* This article by Dr Jasper Lee and Dr Corinne Ang was originally published by ADA (South Australia) and has been reproduced with their permission.
Australians are the world’s largest adopter of rooftop solar and for good reason: not only is it a practical and substantial way you can help with climate change, but you also help reduce the energy bills of your dental practice in the process.
For dental practice owners, it is worth knowing Australian solar system installation prices are among the lowest in the world with commercial installations rapidly expanding as business owners look to reduce opex costs. It is not uncommon for payback on commercial solar systems to be achieved within 4-5 years, and this is largely because the peak energy usage periods for most dental practices fall to hours of the day where the sun is shining
There are also various financial incentives for installing solar, such as the Small-Scale Renewable Energy Scheme (SRES) from the federal government and the City of Adelaide’s Sustainability Incentive Scheme. Systems should typically cost around $1000 per 1kW of panels and the website solarquotes.com.au is a good place to start.
Other Renewable Options
If installing rooftop solar at your practice is not possible, switching to a renewable energy provider may be an option. Providers like Powershop or Diamond Energy are retailers that only own renewable generators (wind, solar or biomass), although other retailers also offer 100% Greenpower options, which contractually require your provider to invest in renewable generation, and ensure your total consumption is fossil fuel free.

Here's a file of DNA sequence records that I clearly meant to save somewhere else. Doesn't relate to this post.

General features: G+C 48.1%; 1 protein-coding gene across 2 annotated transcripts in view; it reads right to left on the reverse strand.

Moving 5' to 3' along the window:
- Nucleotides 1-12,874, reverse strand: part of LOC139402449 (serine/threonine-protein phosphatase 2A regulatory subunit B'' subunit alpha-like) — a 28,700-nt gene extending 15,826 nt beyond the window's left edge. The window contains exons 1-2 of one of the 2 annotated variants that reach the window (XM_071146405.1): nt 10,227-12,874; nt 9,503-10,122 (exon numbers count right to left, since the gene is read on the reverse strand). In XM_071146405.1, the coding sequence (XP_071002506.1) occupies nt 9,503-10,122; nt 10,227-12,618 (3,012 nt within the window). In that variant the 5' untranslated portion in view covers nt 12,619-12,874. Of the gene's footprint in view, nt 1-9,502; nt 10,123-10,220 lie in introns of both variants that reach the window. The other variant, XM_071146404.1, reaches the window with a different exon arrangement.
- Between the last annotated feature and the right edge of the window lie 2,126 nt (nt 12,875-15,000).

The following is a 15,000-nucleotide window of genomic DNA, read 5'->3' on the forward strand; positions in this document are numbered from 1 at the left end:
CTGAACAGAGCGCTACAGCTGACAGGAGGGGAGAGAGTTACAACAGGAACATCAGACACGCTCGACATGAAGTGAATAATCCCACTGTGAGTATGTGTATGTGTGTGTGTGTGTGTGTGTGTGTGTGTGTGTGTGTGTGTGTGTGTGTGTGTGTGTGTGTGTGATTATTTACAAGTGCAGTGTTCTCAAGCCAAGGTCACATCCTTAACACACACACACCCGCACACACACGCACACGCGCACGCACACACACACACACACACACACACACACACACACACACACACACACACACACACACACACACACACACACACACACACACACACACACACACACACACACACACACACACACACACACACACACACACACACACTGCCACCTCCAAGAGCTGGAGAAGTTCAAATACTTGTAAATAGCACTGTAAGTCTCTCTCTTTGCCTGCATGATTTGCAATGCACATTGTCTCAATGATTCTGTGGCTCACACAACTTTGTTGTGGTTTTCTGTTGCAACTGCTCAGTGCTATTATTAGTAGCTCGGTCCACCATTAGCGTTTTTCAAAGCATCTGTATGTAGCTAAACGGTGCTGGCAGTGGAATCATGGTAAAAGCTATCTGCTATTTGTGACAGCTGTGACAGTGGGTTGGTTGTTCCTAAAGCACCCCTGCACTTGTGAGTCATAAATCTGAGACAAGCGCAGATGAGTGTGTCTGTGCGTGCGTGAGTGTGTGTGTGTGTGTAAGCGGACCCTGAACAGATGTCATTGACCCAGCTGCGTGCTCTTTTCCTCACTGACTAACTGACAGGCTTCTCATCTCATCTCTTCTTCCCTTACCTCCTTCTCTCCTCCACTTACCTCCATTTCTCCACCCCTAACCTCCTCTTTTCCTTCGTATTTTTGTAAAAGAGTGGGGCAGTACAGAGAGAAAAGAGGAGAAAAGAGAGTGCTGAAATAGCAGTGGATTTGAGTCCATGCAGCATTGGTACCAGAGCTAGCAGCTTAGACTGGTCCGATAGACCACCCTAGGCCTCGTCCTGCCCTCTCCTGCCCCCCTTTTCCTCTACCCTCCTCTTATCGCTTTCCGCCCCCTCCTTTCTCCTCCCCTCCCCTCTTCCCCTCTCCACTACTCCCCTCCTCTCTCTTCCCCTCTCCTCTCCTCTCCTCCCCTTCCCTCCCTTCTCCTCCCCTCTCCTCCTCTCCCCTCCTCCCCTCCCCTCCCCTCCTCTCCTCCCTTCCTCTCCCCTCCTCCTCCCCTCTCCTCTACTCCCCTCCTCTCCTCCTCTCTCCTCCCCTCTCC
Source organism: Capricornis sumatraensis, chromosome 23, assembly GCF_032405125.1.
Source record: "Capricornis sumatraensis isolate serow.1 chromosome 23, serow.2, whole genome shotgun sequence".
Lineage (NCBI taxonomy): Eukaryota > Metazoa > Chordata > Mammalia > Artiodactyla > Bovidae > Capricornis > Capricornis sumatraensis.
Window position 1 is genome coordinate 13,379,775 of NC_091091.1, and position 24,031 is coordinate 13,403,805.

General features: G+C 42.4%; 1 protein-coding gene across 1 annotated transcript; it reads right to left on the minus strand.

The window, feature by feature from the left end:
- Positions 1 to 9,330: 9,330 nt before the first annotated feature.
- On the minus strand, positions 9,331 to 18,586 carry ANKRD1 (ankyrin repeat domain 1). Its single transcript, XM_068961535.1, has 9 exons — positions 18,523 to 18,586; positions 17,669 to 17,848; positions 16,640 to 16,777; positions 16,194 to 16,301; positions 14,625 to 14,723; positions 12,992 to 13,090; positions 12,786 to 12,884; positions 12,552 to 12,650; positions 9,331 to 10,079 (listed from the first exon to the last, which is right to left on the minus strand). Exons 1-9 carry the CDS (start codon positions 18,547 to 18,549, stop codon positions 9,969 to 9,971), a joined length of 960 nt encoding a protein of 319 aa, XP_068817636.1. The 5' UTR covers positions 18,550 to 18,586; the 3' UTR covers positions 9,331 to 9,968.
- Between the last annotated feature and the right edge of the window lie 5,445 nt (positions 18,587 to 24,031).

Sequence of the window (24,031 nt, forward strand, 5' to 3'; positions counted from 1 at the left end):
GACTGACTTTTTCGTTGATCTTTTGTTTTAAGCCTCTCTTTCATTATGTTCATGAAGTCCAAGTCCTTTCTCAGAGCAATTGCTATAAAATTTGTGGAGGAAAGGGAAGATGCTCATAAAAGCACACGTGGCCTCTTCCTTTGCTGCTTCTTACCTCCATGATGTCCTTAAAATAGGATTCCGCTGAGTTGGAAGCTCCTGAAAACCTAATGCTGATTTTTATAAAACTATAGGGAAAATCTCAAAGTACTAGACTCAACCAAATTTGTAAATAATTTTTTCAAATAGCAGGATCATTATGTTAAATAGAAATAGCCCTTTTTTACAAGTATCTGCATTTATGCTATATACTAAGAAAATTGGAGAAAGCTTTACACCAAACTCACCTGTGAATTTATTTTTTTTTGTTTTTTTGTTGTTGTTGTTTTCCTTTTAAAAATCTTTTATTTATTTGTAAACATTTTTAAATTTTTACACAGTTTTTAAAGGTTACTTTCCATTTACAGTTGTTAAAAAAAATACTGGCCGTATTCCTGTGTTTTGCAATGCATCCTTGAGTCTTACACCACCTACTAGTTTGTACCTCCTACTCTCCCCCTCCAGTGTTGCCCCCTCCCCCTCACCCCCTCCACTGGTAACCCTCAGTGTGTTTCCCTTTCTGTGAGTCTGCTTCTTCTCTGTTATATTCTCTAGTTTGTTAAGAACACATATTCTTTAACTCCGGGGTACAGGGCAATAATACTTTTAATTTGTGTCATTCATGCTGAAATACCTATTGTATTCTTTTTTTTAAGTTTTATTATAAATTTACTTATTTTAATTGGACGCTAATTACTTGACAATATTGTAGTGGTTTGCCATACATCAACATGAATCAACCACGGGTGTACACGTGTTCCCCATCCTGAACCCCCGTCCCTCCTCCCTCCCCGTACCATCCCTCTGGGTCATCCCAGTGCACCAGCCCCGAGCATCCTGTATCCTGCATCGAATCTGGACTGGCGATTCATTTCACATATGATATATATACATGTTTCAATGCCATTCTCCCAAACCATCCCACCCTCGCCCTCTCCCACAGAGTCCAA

Lastly, there are new energy tariffs that have been created to incentivise users to consume during non peak tariffs. These “time of use tariffs” offer ultra low rates during 10am-3pm, peak times for dental practices.
The UN’s latest Intergovernmental Panel on Climate Change (IPCC) report sounded a “code red” alarm in August, stating that we are at imminent risk of reaching 1.5 degrees above pre-industrial levels of global warming in the near term. The electricity sector is by far the largest contributor towards climate change so moving away from fossil fuels to renewables is one way we can all help to limit some of the projected warming scenarios that would increase health risks, damage ecosystems, farmland and increase the risk of bushfires and coastal flooding.
Shifting to renewable energy can prove to be win-win situation both for practice costs and for the environment. It is also a compelling story to share with patients that we as health professionals, walk the walk when it comes to minimising our impact on the environment and lower our emissions with the hope of a stable climate for our kids and grandkids.
What we’ve done
Dr Jasper Lee works at Shepherds Hill Dental Centre which has a SolarEdge solar system that has reduced energy bills by over half. He also has a 9kW solar system at home that produces more power than he consumes.
Dr Corinne Ang works at Gentle Dentistry and has solar and a Tesla Powerwall at home.